Drought Relief Programme for 2015/16 extended

27 May 2016 14:40pm
WINDHOEK, 27 MAY (NAMPA) - Cabinet has approved the extension of the 2015/16 Drought Relief Programme for three months until July 2016.
Minister of Information and Communication Technology, Tjekero Tweya made the announcement on Friday when he briefed the media on the outcome of a Cabinet meeting held last Tuesday.
The programme covers measures such as procurement of food for affected communities and households; provision of water for human and animal consumption by drilling new boreholes and rehabilitating old ones; and assistance to crop producers and livestock farmers.
The distribution of food and logistic costs amounting to N.dollars 89 million will also be sourced from the National Emergency Disaster Fund, which falls under the Office of the Prime Minister (OPM).
Cabinet earlier this year approved the implementation of a comprehensive Drought Relief Programme up to March 2016 to provide food assistance to about 578 480 drought impacted people.
An amount of N.dollars 631 million was allocated to this programme from the OPM's N.dollars 485 744 000 portion of the 2016/17 N.dollars 61 billion national budget.
The approved interventions included water provision through drilling and rehabilitation of boreholes as well as water pipeline extensions; drought livestock marketing incentives schemes consisting of transport and lease of grazing, and marketing incentives.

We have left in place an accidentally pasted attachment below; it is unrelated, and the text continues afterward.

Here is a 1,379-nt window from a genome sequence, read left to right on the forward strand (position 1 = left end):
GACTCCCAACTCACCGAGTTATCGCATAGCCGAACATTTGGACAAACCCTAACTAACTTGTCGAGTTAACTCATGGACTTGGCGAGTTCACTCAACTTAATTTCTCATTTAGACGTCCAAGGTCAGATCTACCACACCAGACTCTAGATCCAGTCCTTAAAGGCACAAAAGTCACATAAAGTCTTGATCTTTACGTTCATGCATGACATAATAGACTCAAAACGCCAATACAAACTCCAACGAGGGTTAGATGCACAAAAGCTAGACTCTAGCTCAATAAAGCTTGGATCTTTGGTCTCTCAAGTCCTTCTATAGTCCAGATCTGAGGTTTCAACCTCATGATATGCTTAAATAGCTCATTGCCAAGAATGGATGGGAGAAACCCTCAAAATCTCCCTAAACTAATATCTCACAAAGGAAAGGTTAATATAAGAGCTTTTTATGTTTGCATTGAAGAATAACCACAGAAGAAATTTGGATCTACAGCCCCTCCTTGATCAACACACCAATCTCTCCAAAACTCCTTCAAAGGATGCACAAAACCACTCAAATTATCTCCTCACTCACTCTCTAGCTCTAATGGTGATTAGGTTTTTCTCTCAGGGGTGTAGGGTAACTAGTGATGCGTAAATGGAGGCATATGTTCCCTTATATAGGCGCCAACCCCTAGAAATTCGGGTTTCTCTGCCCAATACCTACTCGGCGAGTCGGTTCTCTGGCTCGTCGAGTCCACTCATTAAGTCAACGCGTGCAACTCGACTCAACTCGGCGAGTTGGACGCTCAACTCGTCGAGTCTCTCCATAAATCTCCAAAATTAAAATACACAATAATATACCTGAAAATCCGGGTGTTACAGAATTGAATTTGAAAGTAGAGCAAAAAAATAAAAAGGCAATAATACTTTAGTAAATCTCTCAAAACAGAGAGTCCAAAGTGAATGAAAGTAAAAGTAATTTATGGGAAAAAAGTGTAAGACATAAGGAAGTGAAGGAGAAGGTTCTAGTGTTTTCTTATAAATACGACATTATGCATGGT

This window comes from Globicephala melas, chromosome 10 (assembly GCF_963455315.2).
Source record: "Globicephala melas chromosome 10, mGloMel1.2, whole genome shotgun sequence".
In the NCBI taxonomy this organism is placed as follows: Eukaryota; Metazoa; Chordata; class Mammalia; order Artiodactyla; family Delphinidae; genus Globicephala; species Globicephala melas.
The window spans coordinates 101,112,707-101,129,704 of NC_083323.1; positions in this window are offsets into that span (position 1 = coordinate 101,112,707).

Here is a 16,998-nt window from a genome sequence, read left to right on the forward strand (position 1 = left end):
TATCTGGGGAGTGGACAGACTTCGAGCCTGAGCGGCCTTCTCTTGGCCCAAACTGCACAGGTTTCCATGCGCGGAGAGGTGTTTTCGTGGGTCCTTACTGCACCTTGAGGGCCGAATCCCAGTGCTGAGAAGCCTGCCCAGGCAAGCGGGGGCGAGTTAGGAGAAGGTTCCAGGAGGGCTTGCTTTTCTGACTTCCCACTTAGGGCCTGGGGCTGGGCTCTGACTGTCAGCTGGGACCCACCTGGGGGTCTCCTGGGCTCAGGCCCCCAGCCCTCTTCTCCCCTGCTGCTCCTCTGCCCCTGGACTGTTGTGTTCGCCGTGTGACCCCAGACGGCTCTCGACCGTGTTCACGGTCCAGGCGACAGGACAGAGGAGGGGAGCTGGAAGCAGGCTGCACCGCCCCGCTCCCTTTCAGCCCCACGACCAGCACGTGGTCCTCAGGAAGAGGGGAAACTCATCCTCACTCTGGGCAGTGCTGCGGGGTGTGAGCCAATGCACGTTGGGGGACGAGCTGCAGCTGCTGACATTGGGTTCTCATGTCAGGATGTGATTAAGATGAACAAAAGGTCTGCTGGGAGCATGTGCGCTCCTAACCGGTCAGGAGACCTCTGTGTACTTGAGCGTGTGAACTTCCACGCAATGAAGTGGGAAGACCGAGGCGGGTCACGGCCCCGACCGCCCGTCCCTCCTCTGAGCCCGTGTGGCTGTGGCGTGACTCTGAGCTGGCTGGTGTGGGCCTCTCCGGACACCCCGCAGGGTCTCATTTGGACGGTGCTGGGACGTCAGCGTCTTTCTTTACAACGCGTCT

Additionally, seeds were provided at a subsidised price as well as for free.
The extension is however pending the outcome of the Annual Vulnerability Assessment and Analysis and Crop Prospects, Food Security and Drought Situation report.
The report is an assessment of the crop condition in major communal crop growing regions in Namibia to provide early warnings on geographic locations of agronomic anomalies, the effects of floods, droughts and other significant events.
The last report, which was released in July last year, pointed out several challenges with tractor services that forced farmers to opt for the expensive privately owned tractors rather than using Government tractors, which are cheaper.
The main reason cited is that Government tractor owners prefer to provide ploughing services to those paying cash necessary for fuelling and maintenance instead of a delayed payment by Government.